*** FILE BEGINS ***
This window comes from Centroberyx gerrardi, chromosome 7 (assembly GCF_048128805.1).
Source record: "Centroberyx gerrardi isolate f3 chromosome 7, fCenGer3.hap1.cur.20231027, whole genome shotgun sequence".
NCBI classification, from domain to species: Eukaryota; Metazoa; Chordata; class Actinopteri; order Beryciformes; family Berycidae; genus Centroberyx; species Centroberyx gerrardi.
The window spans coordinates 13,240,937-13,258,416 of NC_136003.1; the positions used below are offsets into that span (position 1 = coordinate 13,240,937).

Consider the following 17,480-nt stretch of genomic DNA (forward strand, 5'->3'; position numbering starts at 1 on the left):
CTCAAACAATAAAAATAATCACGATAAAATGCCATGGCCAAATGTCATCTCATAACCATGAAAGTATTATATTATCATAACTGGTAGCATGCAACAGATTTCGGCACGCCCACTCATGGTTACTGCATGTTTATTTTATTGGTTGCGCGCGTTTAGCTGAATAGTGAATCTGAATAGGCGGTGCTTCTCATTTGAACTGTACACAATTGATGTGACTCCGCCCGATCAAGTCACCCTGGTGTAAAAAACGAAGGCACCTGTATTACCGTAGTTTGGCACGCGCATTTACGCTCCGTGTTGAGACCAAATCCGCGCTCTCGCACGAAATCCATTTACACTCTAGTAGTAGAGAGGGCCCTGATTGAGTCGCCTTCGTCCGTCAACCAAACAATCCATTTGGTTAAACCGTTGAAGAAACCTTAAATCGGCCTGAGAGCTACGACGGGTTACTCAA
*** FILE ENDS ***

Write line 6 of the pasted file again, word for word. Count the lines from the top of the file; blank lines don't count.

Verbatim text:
CTCAAACAATAAAAATAATCACGATAAAATGCCATGGCCAAATGTCATCTCATAACCATGAAAGTATTATATTATCATAACTGGTAGCATGCAACAGATTTCGGCACGCCCACTCATGGTTACTGCATGTTTATTTTATTGGTTGCGCGCGTTTAGCTGAATAGTGAATCTGAATAGGCGGTGCTTCTCATTTGAACTGTACACAATTGATGTGACTCCGCCCGATCAAGTCACCCTGGTGTAAAAAACGAAGGCACCTGTATTACCGTAGTTTGGCACGCGCATTTACGCTCCGTGTTGAGACCAAATCCGCGCTCTCGCACGAAATCCATTTACACTCTAGTAGTAGAGAGGGCCCTGATTGAGTCGCCTTCGTCCGTCAACCAAACAATCCATTTGGTTAAACCGTTGAAGAAACCTTAAATCGGCCTGAGAGCTACGACGGGTTACTCAA